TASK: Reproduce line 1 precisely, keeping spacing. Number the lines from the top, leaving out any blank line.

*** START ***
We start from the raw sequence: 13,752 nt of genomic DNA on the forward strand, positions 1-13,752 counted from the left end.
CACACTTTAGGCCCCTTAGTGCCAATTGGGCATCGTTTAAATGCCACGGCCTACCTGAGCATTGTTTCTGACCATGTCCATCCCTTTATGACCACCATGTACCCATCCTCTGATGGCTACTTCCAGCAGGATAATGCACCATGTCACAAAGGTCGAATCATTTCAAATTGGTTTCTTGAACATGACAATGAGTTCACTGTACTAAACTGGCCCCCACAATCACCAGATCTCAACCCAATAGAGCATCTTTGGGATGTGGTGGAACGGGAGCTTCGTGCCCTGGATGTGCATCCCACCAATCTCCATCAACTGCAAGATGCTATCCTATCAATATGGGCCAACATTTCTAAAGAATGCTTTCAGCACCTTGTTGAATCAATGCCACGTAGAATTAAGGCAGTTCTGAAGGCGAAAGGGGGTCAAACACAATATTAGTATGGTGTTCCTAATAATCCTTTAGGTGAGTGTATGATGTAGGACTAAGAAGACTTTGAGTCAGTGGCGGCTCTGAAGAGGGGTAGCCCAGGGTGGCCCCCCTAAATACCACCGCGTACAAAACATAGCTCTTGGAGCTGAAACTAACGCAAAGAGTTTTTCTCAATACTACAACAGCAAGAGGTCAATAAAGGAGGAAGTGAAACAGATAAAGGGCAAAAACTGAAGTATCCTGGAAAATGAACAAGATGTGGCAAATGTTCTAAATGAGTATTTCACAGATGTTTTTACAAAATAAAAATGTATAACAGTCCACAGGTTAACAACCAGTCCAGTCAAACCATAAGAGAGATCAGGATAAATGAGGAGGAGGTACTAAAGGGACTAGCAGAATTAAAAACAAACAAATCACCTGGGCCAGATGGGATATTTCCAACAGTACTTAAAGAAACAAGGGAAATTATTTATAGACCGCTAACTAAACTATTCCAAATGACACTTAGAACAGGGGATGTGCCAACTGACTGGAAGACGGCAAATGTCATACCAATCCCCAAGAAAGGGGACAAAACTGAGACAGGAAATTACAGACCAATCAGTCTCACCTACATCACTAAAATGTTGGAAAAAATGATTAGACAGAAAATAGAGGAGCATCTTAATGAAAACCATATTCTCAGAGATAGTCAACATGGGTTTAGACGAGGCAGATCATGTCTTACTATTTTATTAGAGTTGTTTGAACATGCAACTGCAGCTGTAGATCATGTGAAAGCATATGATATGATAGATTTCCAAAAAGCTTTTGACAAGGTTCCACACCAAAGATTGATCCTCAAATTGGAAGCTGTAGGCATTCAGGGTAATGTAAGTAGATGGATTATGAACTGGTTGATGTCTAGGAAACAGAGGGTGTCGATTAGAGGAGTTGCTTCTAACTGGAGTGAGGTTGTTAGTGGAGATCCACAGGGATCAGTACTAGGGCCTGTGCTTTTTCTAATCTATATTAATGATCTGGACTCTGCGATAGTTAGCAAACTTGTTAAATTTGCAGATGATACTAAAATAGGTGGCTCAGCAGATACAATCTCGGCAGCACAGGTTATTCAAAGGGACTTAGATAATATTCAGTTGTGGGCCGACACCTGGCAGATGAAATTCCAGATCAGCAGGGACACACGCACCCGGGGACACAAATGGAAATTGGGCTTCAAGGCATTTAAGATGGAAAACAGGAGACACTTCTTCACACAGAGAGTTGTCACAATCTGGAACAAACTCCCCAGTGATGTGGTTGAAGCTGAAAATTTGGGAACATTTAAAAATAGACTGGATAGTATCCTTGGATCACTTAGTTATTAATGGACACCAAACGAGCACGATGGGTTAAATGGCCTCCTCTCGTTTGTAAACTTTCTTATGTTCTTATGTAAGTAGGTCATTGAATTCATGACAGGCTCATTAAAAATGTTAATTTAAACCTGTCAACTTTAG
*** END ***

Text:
We start from the raw sequence: 13,752 nt of genomic DNA on the forward strand, positions 1-13,752 counted from the left end.